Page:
The Malawi Department of Climate Change and Meteorological Services has warned of heavy rains from Sunday January 29.
According to a statement released on Sunday and signed by Director of Climate Change and Meteorological Services Jolamu Nkhokwe, more rains are expected up to Sunday 5th February 2017.
He said the rains will be associated with occasional thunderstorms and locally heavy downpours due to the dominance of an influx of Congo air mass into most parts of the country.
“During the month of February Tropical cyclones which are very deep warm cored low pressure areas that form over the South West Indian Ocean and propagate westwards including the Mozambique Channel become active and have influence on Malawi weather pattern depending on their positions in the Indian Ocean.”
“When Tropical Cyclones hit into the East African coast and move inland, Malawi experiences torrential rainfall that causes flooding in flood prone areas. But when Tropical Cyclones are located south of 20 degrees latitude in the Mozambique Channel the southern half of the country experiences dry spells caused by an influx of dry airflow from the south west,” Nkhokwe said in the statement.
He further said that as the soil is already very wet, the persistence of locally heavy downpours during this period is expected to trigger floods in low lying areas of flood prone districts in the country which will be aggravated by environmental degradation and poor drainage system and heavy downpours.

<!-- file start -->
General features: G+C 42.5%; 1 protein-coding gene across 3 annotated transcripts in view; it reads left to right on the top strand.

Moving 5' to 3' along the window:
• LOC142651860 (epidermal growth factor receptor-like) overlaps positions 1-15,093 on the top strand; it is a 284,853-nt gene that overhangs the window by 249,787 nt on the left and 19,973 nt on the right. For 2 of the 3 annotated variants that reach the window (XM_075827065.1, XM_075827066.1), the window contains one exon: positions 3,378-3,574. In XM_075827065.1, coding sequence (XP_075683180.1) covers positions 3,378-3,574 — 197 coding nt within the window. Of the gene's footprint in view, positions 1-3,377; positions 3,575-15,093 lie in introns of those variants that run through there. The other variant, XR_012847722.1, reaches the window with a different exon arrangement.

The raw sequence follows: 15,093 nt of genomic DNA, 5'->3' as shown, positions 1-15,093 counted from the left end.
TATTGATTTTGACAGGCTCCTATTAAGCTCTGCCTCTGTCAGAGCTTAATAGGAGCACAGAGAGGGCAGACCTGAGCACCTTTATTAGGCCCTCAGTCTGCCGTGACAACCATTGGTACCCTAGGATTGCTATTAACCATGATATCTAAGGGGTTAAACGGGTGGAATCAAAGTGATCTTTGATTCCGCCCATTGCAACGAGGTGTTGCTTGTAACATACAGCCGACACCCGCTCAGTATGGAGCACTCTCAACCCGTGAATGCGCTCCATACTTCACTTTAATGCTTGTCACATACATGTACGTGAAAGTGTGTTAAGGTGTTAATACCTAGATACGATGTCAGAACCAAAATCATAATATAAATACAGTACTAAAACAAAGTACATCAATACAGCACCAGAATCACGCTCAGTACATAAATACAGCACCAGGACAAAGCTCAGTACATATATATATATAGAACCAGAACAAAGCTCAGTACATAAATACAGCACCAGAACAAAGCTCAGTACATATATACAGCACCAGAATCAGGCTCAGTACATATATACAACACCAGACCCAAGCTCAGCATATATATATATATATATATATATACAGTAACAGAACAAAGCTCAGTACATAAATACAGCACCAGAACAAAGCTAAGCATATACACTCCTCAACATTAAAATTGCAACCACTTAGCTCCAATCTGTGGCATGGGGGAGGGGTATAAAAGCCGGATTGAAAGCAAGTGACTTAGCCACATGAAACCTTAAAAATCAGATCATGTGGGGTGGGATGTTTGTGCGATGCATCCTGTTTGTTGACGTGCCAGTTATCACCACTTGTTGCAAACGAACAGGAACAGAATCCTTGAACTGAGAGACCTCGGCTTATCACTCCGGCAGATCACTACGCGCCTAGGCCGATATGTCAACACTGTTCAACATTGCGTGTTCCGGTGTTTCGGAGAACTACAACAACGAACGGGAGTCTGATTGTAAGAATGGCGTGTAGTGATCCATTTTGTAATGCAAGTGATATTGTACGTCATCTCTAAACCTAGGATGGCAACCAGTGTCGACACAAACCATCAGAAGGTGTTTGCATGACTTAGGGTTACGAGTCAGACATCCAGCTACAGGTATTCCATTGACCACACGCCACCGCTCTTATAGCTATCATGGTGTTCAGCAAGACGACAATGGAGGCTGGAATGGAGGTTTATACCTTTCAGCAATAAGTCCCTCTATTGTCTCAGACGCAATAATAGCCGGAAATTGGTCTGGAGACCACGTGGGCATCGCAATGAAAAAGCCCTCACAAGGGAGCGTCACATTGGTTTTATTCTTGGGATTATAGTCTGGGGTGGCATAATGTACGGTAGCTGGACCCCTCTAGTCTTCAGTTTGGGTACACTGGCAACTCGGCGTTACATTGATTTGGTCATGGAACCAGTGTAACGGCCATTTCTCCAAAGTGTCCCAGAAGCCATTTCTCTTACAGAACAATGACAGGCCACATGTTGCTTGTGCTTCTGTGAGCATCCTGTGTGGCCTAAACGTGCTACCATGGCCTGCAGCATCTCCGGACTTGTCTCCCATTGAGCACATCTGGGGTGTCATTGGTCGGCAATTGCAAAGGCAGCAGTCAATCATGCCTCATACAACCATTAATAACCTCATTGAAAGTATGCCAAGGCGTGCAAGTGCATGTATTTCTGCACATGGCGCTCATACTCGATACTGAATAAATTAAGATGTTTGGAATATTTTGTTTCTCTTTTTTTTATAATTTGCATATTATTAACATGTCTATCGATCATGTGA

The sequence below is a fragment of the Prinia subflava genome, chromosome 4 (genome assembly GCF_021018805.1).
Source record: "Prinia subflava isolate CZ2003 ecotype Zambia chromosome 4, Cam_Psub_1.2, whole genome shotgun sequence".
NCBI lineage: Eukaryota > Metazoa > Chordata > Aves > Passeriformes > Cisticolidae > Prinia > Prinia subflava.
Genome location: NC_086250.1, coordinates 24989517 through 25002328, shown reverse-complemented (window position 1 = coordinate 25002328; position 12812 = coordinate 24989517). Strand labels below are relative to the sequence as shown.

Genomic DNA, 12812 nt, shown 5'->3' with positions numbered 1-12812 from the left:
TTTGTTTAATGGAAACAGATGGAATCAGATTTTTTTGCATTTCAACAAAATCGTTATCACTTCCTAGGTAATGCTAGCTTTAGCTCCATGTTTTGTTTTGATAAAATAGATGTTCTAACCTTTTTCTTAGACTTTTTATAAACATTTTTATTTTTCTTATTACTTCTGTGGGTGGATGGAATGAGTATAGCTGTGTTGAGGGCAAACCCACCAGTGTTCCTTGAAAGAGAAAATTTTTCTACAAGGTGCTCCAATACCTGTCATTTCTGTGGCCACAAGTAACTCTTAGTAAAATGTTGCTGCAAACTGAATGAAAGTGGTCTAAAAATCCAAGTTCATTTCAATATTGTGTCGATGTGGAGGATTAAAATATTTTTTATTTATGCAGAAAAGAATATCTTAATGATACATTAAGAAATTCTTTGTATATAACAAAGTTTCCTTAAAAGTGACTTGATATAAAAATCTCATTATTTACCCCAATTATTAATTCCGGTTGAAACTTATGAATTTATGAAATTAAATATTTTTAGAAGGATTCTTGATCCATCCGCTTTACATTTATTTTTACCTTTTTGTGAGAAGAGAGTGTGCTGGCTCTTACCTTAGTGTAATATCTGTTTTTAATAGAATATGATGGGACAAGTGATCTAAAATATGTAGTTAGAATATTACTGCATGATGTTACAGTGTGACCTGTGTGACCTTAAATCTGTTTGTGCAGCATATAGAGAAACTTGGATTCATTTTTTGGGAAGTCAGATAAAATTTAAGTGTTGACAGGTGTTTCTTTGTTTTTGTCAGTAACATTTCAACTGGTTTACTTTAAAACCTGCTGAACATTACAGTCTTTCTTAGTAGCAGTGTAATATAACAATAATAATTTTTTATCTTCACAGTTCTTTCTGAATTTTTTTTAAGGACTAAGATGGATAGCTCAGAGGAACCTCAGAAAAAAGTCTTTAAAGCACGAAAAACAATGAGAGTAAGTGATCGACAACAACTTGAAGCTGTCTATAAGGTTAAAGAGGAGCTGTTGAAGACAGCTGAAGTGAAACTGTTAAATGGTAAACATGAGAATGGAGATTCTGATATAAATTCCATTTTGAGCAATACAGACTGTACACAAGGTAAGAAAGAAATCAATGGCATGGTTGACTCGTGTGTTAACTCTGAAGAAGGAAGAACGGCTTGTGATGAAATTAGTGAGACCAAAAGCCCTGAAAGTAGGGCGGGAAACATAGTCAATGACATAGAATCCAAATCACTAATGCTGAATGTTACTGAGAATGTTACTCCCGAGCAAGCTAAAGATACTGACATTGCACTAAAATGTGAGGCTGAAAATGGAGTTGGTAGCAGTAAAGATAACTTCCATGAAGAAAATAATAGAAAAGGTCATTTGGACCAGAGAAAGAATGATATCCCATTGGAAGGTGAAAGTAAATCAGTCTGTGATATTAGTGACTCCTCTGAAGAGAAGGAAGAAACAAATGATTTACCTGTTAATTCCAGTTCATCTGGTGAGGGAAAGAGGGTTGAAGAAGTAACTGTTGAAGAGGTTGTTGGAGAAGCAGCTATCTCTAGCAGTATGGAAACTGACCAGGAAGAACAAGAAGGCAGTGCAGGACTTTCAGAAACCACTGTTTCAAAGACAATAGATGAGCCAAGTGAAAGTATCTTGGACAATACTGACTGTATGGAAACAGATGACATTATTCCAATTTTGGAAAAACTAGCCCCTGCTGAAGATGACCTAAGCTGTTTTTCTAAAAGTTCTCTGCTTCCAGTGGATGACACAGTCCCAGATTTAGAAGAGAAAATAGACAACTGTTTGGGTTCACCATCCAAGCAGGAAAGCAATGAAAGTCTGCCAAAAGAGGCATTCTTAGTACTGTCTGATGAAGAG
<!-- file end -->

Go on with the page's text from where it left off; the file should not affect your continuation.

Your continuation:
Meanwhile, the department of climate change has advised the general public to take caution when crossing swelling rivers, pay attention to daily weather updates on local media and take precautionary measures such as being in doors whenever thunderstorms occur in the vicinity.
People have also been urged to stay inside a building or vehicle, stay off corded phones, not touch electrical equipment or cords, avoid plumbing, not bath or wash dishes, stay away from windows and doors and not lie on concrete floors or lean against walls.
However, the department says tree planting activities and allowing regeneration of trees should continue to enhance reduction of catastrophic floods, enhance storage of soil moisture and to act as wind breaks during strong winds. But old trees which can be hazardous during heavy rainstorms and cause some inconveniences should be properly managed.